Pubdate: Fri, 18 Mar 2016
Source: National Post (Canada)
Copyright: 2016 Canwest Publishing Inc.
Author: Chris Selley
Page: 9


On Monday, Toronto's medical officer of health, David McKeown,
released a report advocating three safe injection sites be opened in
pre-existing medical clinics. In response, federal Conservative health
critic Kellie Leitch sent out an interesting press release.

"The drugs that are used at these sites, mostly heroin, are dangerous
and addictive," it read. It insisted that "public consultations (be)
held =C2=85 and that everyone (get) a say regarding what happens in their

community" - as required by the Conservative-era Respecting
Communities Act. And it argued "every effort should be made to help
people get off of drugs and live healthy and productive lives."

Its vituperative tone aside, it's difficult to argue with most of it:
addiction treatment should obviously be available to those who want
it; no one is going to argue against community consultations. Heroin
is certainly addictive. And heroin - or what passes for it on the
streets - is certainly dangerous in certain circumstances in which it
is often used. Clean needles and a nurse in the room reduce the danger
enormously, which is the whole point of safe injection sits.

Despite its stern tone, the press release didn't actually oppose safe
injection sites. "We are very concerned about what (McKeown's) report
might mean for the law-abiding residents of Toronto," it read. But it
conspicuously failed to elaborate.

If the reinventing Conservatives are rethinking this issue, it
wouldn't be surprising. The principle of safe injection sites has
enjoyed majority support in polls for many years. By the time the
Conservatives next take power, national public opinion on the matter
may be utterly sanguine - as it might be on marijuana, prostitution or
(less likely, I suspect) assisted dying.

Local opinion, of course, may vary. So perhaps there's a lesson for
the Conservatives in Leitch's press release.

Under the Respecting Communities Act, a safe injection site requires
an evidence-based case for an exemption from the Controlled Substances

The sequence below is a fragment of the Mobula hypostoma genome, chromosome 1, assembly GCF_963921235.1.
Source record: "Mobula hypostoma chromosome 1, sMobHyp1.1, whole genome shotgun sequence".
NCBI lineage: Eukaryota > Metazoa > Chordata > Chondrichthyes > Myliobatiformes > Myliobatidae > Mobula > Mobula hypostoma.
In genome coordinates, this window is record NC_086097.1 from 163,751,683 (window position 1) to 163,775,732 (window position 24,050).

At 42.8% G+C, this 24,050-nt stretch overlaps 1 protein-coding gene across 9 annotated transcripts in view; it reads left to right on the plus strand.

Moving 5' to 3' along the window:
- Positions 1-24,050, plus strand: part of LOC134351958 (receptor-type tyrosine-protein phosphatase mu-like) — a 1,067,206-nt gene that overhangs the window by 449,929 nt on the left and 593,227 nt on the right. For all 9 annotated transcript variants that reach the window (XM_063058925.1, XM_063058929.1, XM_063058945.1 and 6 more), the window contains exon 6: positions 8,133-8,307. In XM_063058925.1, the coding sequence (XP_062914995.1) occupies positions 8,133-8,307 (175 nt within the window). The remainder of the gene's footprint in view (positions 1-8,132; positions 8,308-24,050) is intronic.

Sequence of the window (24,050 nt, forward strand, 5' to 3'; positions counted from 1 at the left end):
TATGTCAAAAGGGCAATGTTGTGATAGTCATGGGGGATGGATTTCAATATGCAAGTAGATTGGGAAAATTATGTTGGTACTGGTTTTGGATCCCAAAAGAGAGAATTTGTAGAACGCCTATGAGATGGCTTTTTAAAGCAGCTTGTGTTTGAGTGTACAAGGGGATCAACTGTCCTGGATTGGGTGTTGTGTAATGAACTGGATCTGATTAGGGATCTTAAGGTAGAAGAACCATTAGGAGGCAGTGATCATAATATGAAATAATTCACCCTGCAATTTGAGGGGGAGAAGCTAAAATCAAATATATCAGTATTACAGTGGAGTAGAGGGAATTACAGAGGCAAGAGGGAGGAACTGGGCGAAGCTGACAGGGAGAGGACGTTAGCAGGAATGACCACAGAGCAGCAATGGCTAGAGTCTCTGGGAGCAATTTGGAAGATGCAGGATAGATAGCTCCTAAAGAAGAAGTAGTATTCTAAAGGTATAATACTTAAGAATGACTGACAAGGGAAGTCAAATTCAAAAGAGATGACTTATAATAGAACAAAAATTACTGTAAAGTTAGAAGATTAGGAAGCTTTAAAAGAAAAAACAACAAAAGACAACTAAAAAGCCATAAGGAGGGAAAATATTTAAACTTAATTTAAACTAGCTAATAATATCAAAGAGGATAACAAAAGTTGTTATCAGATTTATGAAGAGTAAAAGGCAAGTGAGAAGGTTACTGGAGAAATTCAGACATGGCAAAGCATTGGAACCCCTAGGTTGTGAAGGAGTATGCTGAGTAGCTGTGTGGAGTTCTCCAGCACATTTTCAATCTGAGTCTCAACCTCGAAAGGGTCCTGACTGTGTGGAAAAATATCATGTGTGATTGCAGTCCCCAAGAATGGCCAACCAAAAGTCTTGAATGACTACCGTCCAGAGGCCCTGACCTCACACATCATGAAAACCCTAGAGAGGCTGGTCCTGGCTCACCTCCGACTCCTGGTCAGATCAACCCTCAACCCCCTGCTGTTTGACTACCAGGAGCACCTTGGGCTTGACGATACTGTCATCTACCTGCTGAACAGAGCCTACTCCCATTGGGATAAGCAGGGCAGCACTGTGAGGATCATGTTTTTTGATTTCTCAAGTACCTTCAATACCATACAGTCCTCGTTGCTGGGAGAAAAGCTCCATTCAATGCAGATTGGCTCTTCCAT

Act, and extensive consultations with municipal and provincial
governments, police and local communities. That's a perfectly
defensible compassionate conservative position. But it was adopted
only grudgingly, after the Supreme Court of Canada kiboshed the
previous one.

Under Stephen Harper, the Conservatives had no trouble keeping out of
the provinces' business when it came to health-care delivery in
general. Keeping out of their premiers might doubt the wisdom of
selling pot alongside it, inasmuch as it might glamorize consumption
or suggest combining drugs. Quebec's government sounds very much as if
it doesn't want marijuana sold legally at all.

Interim Tory leader Rona Ambrose has already come off the party's
hard-line prohibitionist position. Perhaps "legalize it, then let the
provinces sort it out - or not" might work as a replacement.

When it comes to prostitution, Conservatives and their supporters are
likely less divided than the Liberals and New Democrats. But if the
Liberals don't amend the Conservatives' much-derided new prostitution
law, the courts might. If the Conservatives wanted to come off their
obviously futile hard-line prohibitionist stance, the basic idea of
their Respect for Communities Act might work well for the sex trade:
if communities want to experiment with another model, let them make a
case and apply for an exemption.

And when it comes to assisted dying, trying to arrive at a position
per se - yes or no - is a nightmare, as the Liberals discovered when
they mystifyingly tried to whip the vote on an as-yet-undrafted law.
There are far too many emotional individual experiences tied up in
this for black-and-white positions: this MP watched her father waste
away in agony; that MP has a severely disabled child. What if a
Catholic doctor can't abide referring someone for the service? What if
a Catholic doctor can abide that, but works for a Catholic hospital
that can't?

Again, we're talking about health care - a provincial jurisdiction.
Why not set the table in Ottawa and let the provinces serve what they

Strictly respecting the division of powers is out of fashion right
now, but it certainly has its merits: it can encourage policy
innovation; it keeps Quebec relatively happy; it allows decisions to
be made by governments closer to the people. For a conservative party
rebuilding in a diverse and rapidly changing world, it's a principle
worth clinging to.
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MAP posted-by: Matt